Gary Schare, Microsoft’s director of product management for Windows, has been assigned the unenviable task of explaining how Microsoft plans to respond to the Firefox challenge with a product whose features were last updated three years ago. He has said that current users of Internet Explorer will stick with it once they take into account “all the factors that led them to choose I.E. in the first place.” Beg your pardon. Choose? Doesn’t I.E. come bundled with Windows?
Mr. Schare has said that Mozilla’s Firefox must prove it can smoothly move from version 1.0 to 2.0, and has thus far enjoyed “a bit of a free ride.” If I were the spokesman for the software company that included the company’s browser free on every Windows PC, I’d be more careful about using the phrase “free ride.”
eWeek.com also has an article encouraging Windows users to switch to Firefox for security reasons.
People who don’t get security often say that if Firefox or any other open-source software were only as popular as IE, their security would be just as bad. Nope. Wrong.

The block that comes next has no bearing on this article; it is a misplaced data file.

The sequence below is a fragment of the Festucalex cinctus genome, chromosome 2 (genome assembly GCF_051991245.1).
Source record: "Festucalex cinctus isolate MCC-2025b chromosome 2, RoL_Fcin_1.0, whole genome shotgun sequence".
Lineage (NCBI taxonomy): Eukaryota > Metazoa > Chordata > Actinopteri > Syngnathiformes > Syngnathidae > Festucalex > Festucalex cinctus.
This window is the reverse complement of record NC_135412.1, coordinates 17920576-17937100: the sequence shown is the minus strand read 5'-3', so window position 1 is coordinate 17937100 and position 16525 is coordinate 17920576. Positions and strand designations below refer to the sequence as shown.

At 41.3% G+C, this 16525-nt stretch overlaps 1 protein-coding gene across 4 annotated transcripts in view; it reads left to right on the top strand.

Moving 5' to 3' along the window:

First, open-source software is constantly being looked at by numerous developers. When problems are found, and they are all the time, they’re quickly fixed. With Microsoft code, you have to trust that its programmers are on the ball and that they’ll fix problems quickly. You look at their track record and you decide if that’s true. I know what I think.
Second, on Windows, open-source applications are just that: applications. Microsoft programs, by their very nature, are tied directly into the operating system kernel. This means, IE–and other Microsoft Windows applications such as Outlook–enables any security hole to potentially rip open the entire operating system.
Earlier, I linked to an interview with Mr. Schare where he named backwards compatibility as a major reason that Microsoft is not offering updates to Internet Explorer.
We could change the CSS support and many other standards elements within the browser rendering platform. But in doing so, we would also potentially break a lot of things. We have to strike the balance of what’s okay to break and what shouldn’t we break, and how do we roll this out in a way that does a clean break, if you will.
However, some people think Internet Explorer has already broken the web. And I think there is a lot, a whole lot, of merit in these arguments.
Now, Scott Ott has the full details on Microsoft’s latest plans to update IE.
UPDATE: Here’s a contrasting opinion. *[IE]: Internet Explorer